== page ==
With the still only partial return to offices, I expect lots of people are running into an unpleseant side of modern computing. Frequent software updates, logins and operating system patches will interrupt your work or at best, restart your computer between work sessions, potentially leaving you some wreckage with your morning coffee.

If you only go into the office once a week you’re practically certain to hit some speed bumps like re-authentication and Windows updates. Then, soon after your big update, a new download begins just as you’re finally up and running. Add on to that 2FA that has to re-authenticate every day, week or two weeks and you’re logging in all over the place.

On top of the operating system updates, we have logins like: Email, VPN, chat (Slack) Calendar, Zoom (and a couple others I forget.) Oh right, then all the other software updates: VS Code every month at least, Rust updates, my favorite text editor too. Oh, and the web browser. Slack seems to update about once a month – fairly invisible except when it breaks a feature you like. Sure most of these can be deferred, but eventually you’ll have to schedule a long miserable update session which just feels wrong. Slack is involuntary if you restart your system.

The less you use your computer, the more pain you feel every time you do.

I wonder if there’s a minimum useful weekly activity time (MUWAT) that’s ever increasing? (Everything needs a new term) Anyhow, I’d put it at three hours a week currently. That’s the minimum time on a system that is clearly worth doing in spite of the updates and authentications needed to keep it operating. You could think instead of a minimum time to maintain a ratio of useful time to administration time, something like 3:1.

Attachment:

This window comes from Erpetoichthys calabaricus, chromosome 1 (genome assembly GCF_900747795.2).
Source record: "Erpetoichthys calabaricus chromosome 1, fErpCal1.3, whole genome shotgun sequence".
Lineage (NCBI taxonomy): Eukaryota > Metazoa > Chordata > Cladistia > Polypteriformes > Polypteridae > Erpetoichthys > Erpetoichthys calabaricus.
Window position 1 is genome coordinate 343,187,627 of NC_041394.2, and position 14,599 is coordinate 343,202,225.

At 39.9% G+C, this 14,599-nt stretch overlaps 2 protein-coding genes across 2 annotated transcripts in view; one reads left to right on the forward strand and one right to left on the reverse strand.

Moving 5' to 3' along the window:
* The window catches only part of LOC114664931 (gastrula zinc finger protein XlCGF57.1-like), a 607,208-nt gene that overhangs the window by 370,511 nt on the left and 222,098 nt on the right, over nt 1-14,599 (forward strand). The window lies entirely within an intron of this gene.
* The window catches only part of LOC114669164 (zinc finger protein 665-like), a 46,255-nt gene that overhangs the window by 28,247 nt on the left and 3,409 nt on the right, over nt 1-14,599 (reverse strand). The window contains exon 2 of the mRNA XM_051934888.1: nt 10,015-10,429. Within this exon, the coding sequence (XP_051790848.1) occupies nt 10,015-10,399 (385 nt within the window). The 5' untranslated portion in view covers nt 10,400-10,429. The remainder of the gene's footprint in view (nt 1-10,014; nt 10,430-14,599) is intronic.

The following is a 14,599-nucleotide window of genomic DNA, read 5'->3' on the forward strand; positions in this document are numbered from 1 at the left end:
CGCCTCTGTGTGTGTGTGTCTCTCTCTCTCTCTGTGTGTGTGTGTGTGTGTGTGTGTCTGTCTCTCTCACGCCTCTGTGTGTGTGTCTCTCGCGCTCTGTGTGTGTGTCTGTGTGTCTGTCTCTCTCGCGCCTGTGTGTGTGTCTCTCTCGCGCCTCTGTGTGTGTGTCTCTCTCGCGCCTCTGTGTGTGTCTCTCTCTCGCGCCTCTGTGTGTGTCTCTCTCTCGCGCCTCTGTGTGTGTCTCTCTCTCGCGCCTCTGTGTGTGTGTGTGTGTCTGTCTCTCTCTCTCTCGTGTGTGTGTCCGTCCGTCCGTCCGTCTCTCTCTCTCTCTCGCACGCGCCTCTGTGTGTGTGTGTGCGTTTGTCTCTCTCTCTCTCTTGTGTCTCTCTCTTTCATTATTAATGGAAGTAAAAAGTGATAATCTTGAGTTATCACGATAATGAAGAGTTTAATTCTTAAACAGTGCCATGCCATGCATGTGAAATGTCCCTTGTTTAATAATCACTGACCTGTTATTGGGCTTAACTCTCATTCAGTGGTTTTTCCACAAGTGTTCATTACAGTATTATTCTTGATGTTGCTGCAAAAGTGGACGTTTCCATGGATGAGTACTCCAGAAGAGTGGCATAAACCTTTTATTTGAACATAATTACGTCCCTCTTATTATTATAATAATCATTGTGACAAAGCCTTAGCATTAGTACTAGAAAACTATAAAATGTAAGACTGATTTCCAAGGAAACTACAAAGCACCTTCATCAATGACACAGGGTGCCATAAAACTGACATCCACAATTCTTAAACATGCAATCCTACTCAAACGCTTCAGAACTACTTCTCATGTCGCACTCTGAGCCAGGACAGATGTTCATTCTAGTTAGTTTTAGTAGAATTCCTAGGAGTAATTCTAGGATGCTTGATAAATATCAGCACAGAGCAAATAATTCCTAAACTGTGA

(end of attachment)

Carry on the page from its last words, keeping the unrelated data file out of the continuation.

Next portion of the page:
What if that minimum time goes to five hours? What’s an intolerable MUWAT? I guess as long as everyone’s phones aren’t as bogged down as their PCs, nobody will revolt. For now, if you don’t switch systems frequently, it’s not a huge problem but I predict companies will double down on the updates until the pain is too much to bear for any normal person.

I don’t actually mind all that much. The notion that update times could go up and up until users spend more time waiting for updates than actually using their systems amuses me and I don’t think it’s too unlikely. In reality I think the fix will be to make updates less and less visible and obtrusive, not to reduce their frequency.